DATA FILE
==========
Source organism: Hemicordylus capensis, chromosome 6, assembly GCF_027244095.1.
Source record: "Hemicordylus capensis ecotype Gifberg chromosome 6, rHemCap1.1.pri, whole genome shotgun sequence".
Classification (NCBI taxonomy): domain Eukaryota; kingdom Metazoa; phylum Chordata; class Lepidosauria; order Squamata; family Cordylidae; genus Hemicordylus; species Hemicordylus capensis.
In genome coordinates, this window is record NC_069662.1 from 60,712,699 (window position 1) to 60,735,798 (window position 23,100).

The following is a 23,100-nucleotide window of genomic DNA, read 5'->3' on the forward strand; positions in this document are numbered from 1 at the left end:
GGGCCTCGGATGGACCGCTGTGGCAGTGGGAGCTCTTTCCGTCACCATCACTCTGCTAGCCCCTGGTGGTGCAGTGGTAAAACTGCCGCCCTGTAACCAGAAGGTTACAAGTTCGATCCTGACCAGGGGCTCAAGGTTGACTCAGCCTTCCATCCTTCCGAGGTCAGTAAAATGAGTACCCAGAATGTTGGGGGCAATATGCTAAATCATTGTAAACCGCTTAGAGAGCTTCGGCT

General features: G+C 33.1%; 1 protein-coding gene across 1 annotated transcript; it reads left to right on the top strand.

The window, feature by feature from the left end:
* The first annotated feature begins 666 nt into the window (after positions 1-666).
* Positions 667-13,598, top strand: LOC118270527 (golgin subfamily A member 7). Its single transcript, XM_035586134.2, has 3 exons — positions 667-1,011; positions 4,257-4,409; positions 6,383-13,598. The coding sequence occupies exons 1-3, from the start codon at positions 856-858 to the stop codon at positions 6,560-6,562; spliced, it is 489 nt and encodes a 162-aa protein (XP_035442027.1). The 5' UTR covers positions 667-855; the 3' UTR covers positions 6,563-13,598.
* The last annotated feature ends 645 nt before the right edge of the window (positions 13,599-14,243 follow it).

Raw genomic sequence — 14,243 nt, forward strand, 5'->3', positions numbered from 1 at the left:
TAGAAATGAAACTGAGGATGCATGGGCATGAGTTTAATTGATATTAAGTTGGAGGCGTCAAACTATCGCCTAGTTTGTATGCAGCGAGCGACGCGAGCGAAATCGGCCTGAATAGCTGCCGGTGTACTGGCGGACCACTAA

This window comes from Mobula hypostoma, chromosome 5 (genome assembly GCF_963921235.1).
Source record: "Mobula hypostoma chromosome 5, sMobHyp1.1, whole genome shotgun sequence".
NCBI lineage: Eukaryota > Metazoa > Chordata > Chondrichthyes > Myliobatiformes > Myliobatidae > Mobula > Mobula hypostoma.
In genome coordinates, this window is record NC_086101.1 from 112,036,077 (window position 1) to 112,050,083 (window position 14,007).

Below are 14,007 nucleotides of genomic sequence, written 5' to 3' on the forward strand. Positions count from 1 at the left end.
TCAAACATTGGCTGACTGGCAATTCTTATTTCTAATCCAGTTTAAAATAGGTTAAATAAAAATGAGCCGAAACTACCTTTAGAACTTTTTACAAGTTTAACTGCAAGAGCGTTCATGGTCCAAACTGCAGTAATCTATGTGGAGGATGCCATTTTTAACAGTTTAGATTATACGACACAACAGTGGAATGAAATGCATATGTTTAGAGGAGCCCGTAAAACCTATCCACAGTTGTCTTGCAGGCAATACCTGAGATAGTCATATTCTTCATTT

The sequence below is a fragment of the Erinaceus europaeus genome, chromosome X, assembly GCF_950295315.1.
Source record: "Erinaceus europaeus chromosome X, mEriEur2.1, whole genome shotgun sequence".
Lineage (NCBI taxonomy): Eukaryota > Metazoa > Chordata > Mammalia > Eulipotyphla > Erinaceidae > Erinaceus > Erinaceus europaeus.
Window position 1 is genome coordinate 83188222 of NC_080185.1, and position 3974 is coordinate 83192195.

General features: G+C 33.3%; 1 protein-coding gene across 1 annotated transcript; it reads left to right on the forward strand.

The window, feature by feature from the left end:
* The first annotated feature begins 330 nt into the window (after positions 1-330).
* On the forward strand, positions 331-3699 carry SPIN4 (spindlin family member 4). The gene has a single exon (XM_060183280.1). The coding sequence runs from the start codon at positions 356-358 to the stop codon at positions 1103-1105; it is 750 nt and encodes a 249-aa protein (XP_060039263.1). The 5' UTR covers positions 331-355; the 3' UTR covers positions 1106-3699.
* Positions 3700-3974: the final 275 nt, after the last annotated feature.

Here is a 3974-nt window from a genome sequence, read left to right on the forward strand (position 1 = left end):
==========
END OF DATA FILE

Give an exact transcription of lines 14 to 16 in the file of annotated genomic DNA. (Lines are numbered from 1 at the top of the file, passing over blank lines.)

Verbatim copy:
This window comes from Mobula hypostoma, chromosome 5 (genome assembly GCF_963921235.1).
Source record: "Mobula hypostoma chromosome 5, sMobHyp1.1, whole genome shotgun sequence".
NCBI lineage: Eukaryota > Metazoa > Chordata > Chondrichthyes > Myliobatiformes > Myliobatidae > Mobula > Mobula hypostoma.